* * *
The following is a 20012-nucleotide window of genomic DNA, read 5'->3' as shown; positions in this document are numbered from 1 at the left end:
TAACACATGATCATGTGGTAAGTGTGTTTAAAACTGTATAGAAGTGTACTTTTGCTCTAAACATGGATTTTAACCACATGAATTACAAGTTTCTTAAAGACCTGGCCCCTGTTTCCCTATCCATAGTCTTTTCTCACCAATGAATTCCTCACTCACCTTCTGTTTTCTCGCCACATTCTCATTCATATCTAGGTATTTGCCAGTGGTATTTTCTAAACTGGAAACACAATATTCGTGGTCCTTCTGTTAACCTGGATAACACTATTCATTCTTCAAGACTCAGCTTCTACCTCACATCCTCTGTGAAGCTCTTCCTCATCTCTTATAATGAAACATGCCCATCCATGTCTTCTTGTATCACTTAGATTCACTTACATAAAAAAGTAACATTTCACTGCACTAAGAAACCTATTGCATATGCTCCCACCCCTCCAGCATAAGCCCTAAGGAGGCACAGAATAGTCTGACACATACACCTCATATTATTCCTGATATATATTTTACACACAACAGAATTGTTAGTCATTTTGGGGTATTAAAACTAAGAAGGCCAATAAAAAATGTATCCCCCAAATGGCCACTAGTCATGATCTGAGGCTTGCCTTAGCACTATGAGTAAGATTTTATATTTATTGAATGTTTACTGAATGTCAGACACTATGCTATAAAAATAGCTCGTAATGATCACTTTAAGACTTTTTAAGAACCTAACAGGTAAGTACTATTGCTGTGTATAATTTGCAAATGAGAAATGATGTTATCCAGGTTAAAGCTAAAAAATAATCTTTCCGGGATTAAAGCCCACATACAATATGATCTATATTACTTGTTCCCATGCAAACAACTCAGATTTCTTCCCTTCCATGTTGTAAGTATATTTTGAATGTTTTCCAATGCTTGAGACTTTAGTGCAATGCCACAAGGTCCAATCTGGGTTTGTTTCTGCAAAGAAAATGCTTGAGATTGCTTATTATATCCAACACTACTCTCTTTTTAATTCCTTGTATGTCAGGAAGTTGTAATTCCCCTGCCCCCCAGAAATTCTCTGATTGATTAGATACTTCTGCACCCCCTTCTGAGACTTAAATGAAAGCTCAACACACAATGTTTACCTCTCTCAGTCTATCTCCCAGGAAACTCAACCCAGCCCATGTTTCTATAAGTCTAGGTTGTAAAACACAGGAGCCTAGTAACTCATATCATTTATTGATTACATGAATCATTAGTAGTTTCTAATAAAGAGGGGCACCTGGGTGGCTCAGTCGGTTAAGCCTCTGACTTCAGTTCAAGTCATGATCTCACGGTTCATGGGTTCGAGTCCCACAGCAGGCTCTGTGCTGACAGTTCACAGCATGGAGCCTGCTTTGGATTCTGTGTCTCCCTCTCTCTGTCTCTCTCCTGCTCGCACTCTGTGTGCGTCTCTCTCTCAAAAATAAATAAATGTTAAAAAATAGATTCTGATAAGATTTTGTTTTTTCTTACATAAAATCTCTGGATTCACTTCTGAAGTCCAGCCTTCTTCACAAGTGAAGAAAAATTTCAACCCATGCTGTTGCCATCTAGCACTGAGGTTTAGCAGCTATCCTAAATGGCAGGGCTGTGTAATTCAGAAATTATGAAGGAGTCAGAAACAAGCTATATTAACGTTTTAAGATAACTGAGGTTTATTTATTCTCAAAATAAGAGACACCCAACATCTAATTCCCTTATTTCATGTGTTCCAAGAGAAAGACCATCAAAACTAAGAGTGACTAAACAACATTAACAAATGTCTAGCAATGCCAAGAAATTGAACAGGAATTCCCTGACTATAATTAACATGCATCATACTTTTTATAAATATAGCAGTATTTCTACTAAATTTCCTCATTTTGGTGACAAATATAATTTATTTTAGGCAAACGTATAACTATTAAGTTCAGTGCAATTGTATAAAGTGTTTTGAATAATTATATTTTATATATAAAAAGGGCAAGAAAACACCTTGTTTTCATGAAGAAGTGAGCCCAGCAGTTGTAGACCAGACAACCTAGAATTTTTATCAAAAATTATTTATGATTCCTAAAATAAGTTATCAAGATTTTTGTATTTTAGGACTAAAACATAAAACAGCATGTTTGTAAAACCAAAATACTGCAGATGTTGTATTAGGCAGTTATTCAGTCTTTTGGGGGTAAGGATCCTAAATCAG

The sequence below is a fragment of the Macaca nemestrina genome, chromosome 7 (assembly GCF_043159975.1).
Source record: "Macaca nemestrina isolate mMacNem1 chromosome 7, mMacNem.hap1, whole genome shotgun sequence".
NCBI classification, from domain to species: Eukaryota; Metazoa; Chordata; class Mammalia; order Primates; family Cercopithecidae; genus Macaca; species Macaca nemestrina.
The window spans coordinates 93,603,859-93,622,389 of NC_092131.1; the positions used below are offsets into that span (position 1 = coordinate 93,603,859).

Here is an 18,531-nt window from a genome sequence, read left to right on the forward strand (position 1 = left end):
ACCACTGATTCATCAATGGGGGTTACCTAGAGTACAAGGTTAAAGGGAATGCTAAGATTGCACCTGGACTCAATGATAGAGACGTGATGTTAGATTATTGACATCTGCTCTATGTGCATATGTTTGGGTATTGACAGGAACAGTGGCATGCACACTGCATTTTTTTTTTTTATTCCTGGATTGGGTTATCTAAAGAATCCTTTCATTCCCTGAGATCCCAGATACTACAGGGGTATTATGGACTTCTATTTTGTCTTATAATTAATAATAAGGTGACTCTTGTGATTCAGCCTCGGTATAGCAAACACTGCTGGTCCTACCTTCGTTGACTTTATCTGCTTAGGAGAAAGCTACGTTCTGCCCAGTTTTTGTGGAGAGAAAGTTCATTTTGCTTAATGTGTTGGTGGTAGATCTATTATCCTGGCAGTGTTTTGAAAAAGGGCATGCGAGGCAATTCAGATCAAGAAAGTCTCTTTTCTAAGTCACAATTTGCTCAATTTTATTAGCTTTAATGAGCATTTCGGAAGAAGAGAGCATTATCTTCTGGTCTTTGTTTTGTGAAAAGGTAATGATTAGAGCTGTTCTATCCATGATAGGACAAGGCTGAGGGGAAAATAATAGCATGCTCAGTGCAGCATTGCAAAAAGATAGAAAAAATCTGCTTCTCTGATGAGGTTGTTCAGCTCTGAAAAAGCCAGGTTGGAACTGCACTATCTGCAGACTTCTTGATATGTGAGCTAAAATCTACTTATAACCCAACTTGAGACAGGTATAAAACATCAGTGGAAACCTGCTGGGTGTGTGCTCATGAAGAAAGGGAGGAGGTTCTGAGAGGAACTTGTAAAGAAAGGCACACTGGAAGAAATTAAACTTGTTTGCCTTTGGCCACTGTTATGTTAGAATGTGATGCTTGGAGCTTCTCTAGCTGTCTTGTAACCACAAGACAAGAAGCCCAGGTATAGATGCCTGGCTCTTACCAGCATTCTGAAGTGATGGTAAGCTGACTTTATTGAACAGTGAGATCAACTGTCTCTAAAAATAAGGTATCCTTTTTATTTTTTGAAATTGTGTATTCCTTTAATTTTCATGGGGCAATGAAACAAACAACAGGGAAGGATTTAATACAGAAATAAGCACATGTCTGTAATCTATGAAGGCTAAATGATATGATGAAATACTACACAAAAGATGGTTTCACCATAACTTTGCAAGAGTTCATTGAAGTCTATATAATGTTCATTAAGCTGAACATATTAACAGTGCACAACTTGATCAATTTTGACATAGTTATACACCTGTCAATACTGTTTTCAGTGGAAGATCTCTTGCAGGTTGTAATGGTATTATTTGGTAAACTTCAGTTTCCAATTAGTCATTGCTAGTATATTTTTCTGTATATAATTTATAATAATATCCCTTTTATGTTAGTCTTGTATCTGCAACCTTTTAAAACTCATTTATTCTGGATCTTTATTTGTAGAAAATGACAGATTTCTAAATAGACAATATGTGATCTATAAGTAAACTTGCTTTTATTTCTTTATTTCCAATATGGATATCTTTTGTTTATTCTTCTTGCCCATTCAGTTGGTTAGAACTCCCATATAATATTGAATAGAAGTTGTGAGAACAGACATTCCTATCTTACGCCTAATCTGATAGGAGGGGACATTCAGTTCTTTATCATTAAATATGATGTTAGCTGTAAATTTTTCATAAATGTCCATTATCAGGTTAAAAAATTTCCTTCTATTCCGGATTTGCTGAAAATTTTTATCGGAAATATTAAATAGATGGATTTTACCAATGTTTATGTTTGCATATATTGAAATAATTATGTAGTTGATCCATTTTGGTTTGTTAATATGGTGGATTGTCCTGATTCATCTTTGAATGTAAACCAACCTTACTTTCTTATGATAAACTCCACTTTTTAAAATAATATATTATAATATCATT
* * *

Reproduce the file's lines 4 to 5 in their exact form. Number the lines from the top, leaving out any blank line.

Source record: "Macaca nemestrina isolate mMacNem1 chromosome 7, mMacNem.hap1, whole genome shotgun sequence".
NCBI classification, from domain to species: Eukaryota; Metazoa; Chordata; class Mammalia; order Primates; family Cercopithecidae; genus Macaca; species Macaca nemestrina.